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Browsing named entities in An English Combatant, Lieutenant of Artillery of the Field Staff., Battlefields of the South from Bull Run to Fredericksburgh; with sketches of Confederate commanders, and gossip of the camps..

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o his position on our left, and punishing the enemy frightfully with his well-disposed artillery. Thus, in truth, all our generals were hotly engaged at different points of the line. The impetuous Ambrose Hill was with Ewell and others under Jackson, and had enough to do to keep time with the rapid movements of their chief. The satirical; stoical D. H. Hill was there, cold as ice, and firm as a rock. Evans, Stuart, McLaws, Maxey Gregg, Jenkins, Barksdale, Whiting, Archer, Pickett, Field, Walton, Pendleton, and a host of other historical heroes, were in command to-day, and each seemed to rival the other in prudence and valor; while Hood and his Texans far outshone all their previous deeds by their present acts of daring. Over all the field the battle was going favorably for us, and no complaint was uttered on any hand-all seemed to desire to get as close to Pope as possible, and to show their powder-blackened faces to him. I believe there was not a single man in the whole army
as virtually settled, and went to work as indifferently as butchers engaged for a busy day's work in the shambles. Ambrose Hill's position was also assaulted early in the day, and report said that some of his young troops had given way; but the gap thus occasioned in his line was soon filled up. The enemy, who had obtained a footing in woods to his front, were driven thence with such fury that the entire Federal line from left to right was forced into the valley; and Stuart's, Walker's, and Walton's batteries pelted them with shot and shell from front and flanks without mercy. The battle thus far had prospered with us; the enemy had frequently paused and then attacked again, but the mounds of dead on every hill-side, and numerous black and motionless spots which dotted all our front, even to the streets of Fredericksburgh, gave sickening evidence of their fearful loss and blind insanity. It was now far past noon, and the sun was fast sinking in the west; our generals were restle
ery, and infantry, held the extreme right and right flank. D. H. Hill was held in reserve. Heavy batteries protected our extremes, right and left. The Washington artillery corps was detailed for special duty at Marye's and Lee's Hills, and Colonel Walker was posted on our right. The distance of the enceinte from town was not more than four or five hundred yards. Other places on the right and left of our lines were a considerable distance from it and the river; but in the more exposed posi; but the gap thus occasioned in his line was soon filled up. The enemy, who had obtained a footing in woods to his front, were driven thence with such fury that the entire Federal line from left to right was forced into the valley; and Stuart's, Walker's, and Walton's batteries pelted them with shot and shell from front and flanks without mercy. The battle thus far had prospered with us; the enemy had frequently paused and then attacked again, but the mounds of dead on every hill-side, and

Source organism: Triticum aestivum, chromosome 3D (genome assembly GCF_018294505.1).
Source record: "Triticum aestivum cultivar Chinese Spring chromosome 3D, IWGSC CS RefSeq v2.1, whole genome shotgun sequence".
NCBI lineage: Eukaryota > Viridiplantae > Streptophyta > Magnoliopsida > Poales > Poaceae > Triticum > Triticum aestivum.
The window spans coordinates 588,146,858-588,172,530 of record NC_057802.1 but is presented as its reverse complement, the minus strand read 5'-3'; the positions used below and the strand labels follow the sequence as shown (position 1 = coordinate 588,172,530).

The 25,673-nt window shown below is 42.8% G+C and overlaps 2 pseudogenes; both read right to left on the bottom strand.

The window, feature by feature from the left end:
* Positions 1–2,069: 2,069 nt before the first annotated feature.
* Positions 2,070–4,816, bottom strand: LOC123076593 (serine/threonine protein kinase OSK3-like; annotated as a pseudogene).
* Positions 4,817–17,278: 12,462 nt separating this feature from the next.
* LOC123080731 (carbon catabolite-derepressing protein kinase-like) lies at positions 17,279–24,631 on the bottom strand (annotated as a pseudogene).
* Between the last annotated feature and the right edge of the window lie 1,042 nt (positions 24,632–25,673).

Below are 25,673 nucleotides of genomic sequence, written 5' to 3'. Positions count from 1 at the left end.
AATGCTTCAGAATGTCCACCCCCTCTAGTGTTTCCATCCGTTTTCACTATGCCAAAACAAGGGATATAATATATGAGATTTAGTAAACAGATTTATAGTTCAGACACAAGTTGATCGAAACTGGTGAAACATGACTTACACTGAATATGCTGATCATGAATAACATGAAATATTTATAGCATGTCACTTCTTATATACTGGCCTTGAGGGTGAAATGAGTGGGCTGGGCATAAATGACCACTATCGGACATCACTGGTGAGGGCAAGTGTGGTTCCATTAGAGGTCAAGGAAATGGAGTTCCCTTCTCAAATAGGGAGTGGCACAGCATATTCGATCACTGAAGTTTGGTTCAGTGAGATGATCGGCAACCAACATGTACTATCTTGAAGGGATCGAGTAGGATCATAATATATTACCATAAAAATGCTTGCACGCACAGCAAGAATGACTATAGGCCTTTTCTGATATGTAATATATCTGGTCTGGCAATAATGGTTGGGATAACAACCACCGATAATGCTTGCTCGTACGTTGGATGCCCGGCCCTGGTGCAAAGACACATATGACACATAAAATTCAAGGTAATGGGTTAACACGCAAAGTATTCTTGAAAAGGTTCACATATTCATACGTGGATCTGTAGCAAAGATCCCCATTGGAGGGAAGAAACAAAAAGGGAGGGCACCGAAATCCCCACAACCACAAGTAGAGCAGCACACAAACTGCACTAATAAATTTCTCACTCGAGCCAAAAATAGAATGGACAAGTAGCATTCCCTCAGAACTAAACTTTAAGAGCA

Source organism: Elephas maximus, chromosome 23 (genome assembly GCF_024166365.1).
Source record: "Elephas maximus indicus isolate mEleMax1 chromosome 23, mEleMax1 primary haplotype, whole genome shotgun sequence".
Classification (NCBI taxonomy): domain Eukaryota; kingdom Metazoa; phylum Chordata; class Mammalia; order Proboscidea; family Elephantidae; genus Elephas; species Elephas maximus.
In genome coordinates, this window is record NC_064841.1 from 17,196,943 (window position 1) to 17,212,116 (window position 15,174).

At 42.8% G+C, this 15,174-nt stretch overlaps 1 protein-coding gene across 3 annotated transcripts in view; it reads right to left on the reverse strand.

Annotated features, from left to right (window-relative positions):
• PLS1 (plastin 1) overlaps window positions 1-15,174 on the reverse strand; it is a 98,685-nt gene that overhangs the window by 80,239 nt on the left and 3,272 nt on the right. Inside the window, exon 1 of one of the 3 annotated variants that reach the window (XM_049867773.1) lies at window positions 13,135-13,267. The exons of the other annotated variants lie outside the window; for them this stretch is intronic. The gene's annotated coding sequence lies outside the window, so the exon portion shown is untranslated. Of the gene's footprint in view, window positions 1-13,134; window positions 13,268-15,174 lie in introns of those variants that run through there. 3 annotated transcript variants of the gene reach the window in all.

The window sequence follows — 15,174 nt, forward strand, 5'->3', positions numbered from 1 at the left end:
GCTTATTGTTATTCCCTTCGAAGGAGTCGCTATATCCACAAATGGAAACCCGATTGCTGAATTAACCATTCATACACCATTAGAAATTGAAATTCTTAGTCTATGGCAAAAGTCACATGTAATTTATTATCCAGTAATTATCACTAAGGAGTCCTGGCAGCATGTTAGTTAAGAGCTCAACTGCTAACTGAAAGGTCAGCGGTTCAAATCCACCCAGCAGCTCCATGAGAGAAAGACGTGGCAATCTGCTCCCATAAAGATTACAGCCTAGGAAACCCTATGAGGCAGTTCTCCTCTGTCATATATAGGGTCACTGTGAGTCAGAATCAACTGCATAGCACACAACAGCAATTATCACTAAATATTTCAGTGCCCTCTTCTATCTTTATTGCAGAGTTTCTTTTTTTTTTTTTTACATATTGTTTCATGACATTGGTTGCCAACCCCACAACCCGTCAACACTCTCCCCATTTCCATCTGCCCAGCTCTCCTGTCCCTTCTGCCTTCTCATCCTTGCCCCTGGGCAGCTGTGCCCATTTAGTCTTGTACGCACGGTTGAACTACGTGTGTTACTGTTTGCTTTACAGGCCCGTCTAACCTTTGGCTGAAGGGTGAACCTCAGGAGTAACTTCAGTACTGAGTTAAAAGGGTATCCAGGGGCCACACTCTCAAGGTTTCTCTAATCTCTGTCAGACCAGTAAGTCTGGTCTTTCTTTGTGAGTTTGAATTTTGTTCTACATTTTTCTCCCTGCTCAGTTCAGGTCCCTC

Virginians (search for this): chapter 4
t; while lines of picket guards dotted Bull Run, and watched all the fords with such vigilance that several cows advancing to drink as usual, were mistaken for spies crawling among the bushes in the dark, and met an untimely fate. When one fired, some other feverish guard would follow suit from force of imagination, and within a few moments a succession of poppings could be heard along the whole picket line. This carelessness of the outposts caused us all much annoyance. A company of Virginians held the railroad bridge over the Run, when about two A. M. their advance fired three shots in rapid succession. The nearest regiments beat to arms, and within two minutes drums were sounding in all directions while the only words spoken were: They are coming! It is a surprise! Old Scott is advancing over the hills with fifty thousand men Thump, thump, sounded the big drums, bugles called the assembly, while the incessant rattle of small drums was alarming. They are coming-fall in, bo
Virginians (search for this): chapter 18
thirty-five years old, of medium height, strongly built, solemn and thoughtful, speaks but little, and always in a calm, decided tone; and from what he says there is no appeal, for he seems to know every hole and corner of this Valley as if he made it, or, at least, as if it had been designed for his own use. He knows all the distances, all the roads, even to cow-paths through the woods, and goat-tracks along the hills. He sits his horse very awkwardly, although, generally speaking, all Virginians are fine horsemen, General Jackson was never known to put his horse out of a trot, except when desirous of escaping the cheering of his men, on which occasions he would raise his cap, discovering a high, bald forehead, and force his old sorrel into a gallop. This old sorrel war-horse is well known throughout the army; with head down, it seldom attempts more than a trot, but stands fire well, and that may be the reason why the General prefers and always rides him. Many gentlemen, imagin